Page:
The collective knowledge of our soils on PEI has revealed some trends that are causing some alarm and encouraging farmers to review soil management practices. For several years, soil organic matter levels have been decreasing across the province, according to the 2012 Soil Quality Monitoring Report (Link: www.gov.pe.ca/photos/original/af_sw_soilq2012.pdf). Soil organic matter is the foundation of sustainable production systems. This gradual decrease in soil organic matter is being paralleled by gradually decreasing yields. Farmers are taking notice and addressing this challenge on many fronts.
Recently, the PEI Soil and Crop Improvement Association held its annual conference in Summerside in February. A great deal of the agenda was focused on soil health, quality and organic matter building. There was a producer panel that discussed the change in organic matter levels over time from varying rotations across the Island, and many speakers highlighting use of green manures and cover crops; all of which provided timely information for issues and concerns that are often raised by producers. Over 150 people attended the conference, of which the vast majority were farmers.
Also last month in Charlottetown, a Soil Health Workshop was held to discuss soil health basics and soil health testing techniques with a speaker from the Cornell Soil Health Laboratory in Ithaca, NY. The Cornell Soil Health Test is a comprehensive assessment of soil health that provides field-specific information on constraints in biological and physical processes, in addition to standard soil nutrient analysis. This approach is a whole new way of looking at soil health and linking it with profitable yields . This workshop was attended by 30 farmers and many industry representatives. Farmers in the Kensington North Watersheds Association and East Prince Agri-Environmental Association areas are currently involved in piloting the Cornell Soil Health Test on select fields. Within this project, the fields tested will be used to help develop a Soil Health Test that will be more specific to PEI conditions and may potentially be offered as a service by the PEI Analytical Laboratories for Island producers in a few years’ time.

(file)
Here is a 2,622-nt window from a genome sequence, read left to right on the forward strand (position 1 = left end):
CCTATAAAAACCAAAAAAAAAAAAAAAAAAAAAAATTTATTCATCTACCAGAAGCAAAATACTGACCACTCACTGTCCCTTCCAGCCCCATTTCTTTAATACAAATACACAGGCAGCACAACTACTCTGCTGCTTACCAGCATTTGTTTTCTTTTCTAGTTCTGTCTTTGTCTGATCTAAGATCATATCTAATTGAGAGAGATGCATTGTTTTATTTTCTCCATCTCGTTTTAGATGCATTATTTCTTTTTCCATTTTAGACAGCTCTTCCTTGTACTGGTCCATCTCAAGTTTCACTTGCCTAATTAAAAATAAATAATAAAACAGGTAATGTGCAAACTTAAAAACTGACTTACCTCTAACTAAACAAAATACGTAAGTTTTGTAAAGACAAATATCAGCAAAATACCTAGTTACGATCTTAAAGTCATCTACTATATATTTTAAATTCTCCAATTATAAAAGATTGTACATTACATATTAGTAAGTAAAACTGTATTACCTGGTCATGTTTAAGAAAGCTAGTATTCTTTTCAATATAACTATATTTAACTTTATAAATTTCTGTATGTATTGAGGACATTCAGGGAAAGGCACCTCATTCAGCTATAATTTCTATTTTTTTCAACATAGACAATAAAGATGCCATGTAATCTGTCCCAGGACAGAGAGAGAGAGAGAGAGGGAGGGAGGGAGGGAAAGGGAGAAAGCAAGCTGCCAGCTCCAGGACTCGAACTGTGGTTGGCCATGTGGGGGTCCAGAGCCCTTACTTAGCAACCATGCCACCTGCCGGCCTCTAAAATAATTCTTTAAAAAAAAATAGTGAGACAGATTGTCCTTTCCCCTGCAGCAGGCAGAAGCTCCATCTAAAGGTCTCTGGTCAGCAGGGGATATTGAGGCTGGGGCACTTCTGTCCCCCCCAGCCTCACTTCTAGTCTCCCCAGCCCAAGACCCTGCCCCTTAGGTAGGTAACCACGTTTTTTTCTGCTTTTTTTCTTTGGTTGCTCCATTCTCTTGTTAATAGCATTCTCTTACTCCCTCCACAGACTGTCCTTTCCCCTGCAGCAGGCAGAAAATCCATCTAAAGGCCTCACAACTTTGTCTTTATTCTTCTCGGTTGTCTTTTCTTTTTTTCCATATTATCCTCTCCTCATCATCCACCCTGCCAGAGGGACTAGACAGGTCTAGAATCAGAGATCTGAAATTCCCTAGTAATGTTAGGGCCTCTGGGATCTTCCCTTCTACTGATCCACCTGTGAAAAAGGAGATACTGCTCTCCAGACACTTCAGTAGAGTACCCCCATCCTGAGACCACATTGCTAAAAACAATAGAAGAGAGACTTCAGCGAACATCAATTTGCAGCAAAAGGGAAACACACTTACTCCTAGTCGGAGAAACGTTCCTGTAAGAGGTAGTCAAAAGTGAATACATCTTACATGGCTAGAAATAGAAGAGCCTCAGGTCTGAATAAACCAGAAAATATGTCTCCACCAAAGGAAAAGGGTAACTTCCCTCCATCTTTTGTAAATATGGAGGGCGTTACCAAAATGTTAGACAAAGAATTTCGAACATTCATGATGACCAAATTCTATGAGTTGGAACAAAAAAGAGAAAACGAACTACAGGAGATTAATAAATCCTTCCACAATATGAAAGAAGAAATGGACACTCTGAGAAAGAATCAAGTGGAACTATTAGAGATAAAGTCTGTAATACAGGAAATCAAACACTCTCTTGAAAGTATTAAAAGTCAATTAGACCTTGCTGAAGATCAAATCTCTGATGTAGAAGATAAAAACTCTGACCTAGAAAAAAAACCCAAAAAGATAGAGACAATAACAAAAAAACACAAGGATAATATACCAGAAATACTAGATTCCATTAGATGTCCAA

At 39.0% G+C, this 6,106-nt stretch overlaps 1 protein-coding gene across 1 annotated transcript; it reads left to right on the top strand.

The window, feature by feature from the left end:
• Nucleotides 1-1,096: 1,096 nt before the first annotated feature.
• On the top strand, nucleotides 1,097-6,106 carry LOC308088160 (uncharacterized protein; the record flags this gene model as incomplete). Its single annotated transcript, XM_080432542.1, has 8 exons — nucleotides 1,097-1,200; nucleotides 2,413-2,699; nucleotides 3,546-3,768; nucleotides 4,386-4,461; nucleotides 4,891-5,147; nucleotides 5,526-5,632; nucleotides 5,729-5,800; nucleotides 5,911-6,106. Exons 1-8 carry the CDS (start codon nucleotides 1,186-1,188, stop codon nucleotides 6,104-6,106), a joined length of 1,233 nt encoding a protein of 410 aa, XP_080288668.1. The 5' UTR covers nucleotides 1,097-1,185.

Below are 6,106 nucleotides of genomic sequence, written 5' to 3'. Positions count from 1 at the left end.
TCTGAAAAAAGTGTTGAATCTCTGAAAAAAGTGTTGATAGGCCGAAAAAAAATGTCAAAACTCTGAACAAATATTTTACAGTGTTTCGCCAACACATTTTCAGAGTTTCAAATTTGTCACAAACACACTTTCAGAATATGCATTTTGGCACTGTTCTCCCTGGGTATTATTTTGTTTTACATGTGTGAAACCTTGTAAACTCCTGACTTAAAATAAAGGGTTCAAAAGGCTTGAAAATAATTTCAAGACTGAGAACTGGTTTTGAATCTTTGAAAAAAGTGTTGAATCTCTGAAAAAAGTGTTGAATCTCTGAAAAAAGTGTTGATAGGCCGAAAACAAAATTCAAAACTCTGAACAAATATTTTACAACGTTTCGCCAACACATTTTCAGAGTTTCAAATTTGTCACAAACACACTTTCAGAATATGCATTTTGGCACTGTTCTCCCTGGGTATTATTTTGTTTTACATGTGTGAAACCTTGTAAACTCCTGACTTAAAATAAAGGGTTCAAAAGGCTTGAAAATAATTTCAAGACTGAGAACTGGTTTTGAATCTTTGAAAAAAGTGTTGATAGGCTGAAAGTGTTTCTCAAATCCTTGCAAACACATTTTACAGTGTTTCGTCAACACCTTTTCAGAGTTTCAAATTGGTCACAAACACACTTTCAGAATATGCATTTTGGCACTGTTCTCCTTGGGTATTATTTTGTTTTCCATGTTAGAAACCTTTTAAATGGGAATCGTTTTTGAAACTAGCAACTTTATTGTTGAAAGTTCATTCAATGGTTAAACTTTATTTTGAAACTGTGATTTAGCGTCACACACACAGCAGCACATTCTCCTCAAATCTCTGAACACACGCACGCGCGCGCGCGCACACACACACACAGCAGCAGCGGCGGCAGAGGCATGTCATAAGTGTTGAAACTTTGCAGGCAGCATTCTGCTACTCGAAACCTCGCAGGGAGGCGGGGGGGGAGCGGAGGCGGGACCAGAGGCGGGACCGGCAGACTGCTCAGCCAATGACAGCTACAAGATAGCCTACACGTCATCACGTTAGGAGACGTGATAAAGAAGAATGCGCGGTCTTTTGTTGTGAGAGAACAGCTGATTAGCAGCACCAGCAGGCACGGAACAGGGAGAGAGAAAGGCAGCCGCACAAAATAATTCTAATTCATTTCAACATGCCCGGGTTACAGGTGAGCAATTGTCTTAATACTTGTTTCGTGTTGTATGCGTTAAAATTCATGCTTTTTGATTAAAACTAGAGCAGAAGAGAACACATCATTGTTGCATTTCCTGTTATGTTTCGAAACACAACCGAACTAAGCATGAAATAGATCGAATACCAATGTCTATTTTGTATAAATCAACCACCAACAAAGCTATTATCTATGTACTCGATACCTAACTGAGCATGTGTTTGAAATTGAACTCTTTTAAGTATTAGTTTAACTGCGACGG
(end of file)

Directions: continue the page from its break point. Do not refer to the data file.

The PEI Potato Board is also organizing the “Enhanced Agronomy Initiative”, which is a collaborative effort between processing potato growers, Cavendish Farms and the provincial government to increase marketable yields and grower returns in an environmentally sustainable way. A better understanding of soil and water dynamics will be one of the three main subjects of this project.
Overall, there is sincere interest from every corner of the agricultural sector in maintaining and building healthy soils. Good soil management is a key component to healthy watersheds, and will require much work to keep progressing forward. Fortunately, Island farmers are clearly demonstrating that they are up to the challenge.
This column is presented by the Kensington North Watersheds Association and the East Prince Agri-Environment Association to inform our communities of the ongoing efforts farmers are taking toward good environmental stewardship.